By Madison Hartt and Evan Asher
Rating: 2 out of 5 stars
Following the death of her grandmother, the last of her immediate family, Jade Broussard is overjoyed to discover a long-lost relative in New Orleans. Maylene Broussard-DuBois, an elderly widow, is likewise elated to hear from Jade and invites her to come for a visit. Meeting her new aunt at the airport, Jade is introduced to Gage Pichot, a family friend Maylene has gushed about in their correspondence. Matchmaking is obviously in the air, though the handsome and enigmatic Gage seems an unwilling participant. From the start, he questions Jade’s intentions concerning Maylene’s abundant wealth, and she bristles at his offensive insinuations. His suspicious reluctance keeps their attraction off-kilter even as passion ignites between them and sparks fly. If only Maylene would stop playing Cupid! If only Gage wouldn’t automatically believe the worst about her. If only Jade could resist his aggravating charm…
A two-star rating may be too harsh – I’m torn between awarding it a two- or a three-star. Here’s my rationale. Gage is too brash. For someone who is supposed to be in love with Jade, you could have fooled me. Typically by the end of a book, one gets the distinct feeling that the hero loves the heroine, not that he’s still pissed at her. The kisses may be passionate and the one love scene was sweet, but his actions and words don’t line up. Maybe it’s a culture thing? I’m glad the story ended as it did as far as what their future is going to hold – and that was sort of the first inkling I had that maybe, just maybe, he had a sweet spot there somewhere. If not, he ran hot and cold and little too abruptly. He was an intriguing fellow, though. And hot. The author also went a bit overboard at times in descriptions of things. It was either feast or famine. I also found a couple of scenes odd as far as how far in-depth they went (or that they were even included, even though we were told why). For example, the visit to the abandoned house had me originally thinking that perhaps he was going to surprise her by proposing and suggesting that they renovate it or something. Instead, he had arranged it as an adventure.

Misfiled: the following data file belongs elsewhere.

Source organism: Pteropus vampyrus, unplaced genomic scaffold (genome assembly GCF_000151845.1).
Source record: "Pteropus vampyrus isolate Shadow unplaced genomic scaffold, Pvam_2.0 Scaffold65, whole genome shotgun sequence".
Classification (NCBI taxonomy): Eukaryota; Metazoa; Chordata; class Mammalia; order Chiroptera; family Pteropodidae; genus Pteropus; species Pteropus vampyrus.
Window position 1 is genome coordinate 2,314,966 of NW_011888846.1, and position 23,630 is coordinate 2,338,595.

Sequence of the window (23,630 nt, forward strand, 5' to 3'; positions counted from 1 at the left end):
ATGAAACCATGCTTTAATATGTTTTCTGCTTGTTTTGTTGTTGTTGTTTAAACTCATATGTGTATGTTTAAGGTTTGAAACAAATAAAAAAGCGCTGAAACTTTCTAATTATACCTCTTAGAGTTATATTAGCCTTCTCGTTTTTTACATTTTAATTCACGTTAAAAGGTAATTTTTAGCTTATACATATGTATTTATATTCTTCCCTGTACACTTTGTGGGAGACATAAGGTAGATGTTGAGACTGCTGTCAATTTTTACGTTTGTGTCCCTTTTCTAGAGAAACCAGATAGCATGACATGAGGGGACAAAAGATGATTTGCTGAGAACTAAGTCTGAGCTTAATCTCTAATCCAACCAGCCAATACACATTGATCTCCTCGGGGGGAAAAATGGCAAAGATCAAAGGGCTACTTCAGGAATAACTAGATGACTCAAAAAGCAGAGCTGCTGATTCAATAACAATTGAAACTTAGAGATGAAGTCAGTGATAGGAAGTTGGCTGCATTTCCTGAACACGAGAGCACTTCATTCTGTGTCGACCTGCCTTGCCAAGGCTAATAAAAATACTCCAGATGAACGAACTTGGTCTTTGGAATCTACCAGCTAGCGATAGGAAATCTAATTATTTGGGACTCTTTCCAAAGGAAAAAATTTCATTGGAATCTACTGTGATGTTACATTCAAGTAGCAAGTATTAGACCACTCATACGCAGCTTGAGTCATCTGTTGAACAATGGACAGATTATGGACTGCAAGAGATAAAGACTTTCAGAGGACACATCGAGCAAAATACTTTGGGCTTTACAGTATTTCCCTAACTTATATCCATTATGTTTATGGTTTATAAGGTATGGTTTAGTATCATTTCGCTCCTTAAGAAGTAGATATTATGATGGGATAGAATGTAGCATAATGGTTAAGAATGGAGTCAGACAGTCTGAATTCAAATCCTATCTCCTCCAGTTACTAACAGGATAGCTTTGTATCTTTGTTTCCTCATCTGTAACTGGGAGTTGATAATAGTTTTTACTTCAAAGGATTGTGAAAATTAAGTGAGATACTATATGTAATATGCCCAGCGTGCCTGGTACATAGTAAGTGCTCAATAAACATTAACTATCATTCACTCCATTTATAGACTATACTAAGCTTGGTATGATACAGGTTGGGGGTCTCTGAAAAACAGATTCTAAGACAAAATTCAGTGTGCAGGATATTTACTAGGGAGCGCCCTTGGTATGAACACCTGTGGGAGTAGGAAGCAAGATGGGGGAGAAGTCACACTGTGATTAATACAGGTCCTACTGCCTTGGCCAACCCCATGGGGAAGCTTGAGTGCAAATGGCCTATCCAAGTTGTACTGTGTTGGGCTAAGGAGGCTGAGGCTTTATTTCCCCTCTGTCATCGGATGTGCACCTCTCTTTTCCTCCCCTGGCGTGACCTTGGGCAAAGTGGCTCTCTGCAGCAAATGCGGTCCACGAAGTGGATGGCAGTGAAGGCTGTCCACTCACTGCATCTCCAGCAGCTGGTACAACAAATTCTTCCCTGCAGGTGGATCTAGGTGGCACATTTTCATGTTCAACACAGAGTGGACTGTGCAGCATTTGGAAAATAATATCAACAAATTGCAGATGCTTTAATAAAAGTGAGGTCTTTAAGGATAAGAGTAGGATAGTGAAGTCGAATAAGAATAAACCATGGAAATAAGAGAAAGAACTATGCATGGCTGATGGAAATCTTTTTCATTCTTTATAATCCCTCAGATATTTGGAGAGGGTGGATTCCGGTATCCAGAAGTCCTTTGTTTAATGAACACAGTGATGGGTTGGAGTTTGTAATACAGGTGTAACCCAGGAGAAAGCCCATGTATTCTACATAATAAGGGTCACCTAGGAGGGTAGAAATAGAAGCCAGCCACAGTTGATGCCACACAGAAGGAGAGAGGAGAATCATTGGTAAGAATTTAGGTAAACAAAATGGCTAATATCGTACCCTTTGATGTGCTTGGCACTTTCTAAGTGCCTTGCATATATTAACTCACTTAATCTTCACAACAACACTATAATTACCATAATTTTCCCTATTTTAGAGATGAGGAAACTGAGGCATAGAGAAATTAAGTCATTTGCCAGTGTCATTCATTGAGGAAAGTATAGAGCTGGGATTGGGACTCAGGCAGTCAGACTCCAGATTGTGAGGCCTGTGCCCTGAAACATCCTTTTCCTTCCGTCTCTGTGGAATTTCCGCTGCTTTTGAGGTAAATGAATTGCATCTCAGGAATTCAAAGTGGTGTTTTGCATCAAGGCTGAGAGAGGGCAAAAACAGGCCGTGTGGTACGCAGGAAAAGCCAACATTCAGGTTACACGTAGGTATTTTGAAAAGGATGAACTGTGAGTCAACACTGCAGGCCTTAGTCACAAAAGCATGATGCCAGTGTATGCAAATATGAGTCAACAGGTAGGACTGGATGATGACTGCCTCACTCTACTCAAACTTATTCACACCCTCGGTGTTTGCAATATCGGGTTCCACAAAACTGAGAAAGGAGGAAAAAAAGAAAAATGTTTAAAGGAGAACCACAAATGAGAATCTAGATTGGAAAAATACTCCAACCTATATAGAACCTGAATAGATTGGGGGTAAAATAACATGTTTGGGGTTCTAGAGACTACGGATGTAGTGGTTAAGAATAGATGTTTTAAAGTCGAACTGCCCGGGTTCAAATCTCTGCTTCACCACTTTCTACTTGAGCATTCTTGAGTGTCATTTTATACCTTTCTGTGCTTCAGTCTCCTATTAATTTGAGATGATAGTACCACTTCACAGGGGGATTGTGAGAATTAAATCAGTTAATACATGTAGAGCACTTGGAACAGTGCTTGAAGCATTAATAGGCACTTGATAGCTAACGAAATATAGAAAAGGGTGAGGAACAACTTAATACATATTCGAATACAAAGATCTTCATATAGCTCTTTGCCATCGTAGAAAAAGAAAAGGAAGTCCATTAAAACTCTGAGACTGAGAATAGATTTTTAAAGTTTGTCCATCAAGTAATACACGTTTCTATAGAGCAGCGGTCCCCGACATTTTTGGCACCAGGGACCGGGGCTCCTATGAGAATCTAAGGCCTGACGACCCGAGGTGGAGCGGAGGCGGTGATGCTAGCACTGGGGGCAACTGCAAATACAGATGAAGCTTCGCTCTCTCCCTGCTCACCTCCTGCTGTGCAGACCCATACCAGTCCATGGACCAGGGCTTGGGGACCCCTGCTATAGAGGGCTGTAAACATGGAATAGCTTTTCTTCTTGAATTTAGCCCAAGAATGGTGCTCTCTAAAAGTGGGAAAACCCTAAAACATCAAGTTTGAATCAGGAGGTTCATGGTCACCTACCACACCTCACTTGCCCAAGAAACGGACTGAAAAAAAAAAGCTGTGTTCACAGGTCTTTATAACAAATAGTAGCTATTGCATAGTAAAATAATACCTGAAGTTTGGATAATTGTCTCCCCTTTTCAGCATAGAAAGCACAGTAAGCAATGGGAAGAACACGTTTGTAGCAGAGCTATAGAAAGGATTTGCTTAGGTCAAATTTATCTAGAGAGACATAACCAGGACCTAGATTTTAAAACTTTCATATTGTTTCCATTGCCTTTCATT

All that said, the premise for the storyline was fun and Maylene was a hoot. I liked Gage, but I could never seem to get a firm handle on his character. Jade seemed a bit ditzy, or maybe too trusting, all things considered. There were a lot of miscommunications and misunderstandings between Gage and Jade, and that could get frustrating. (I could understand why Jade was so annoyed with him, to be truthful. Maybe she should have just smacked him upside the head and that might have struck some sense into him.) Maylene’s matchmaking efforts keep the characters on their toes.
Favorite part: The night Gage rescued Jade after her run-in with her cousin and their night together in Baton Rouge…and then the ending.
The “huh” part: The cousin was a confusing chap.
Recommend: Sure, if you’re looking for an easy read and enjoy New Orleans as the backdrop.
Original review posted on Amazon and Goodreads on March 16, 2016.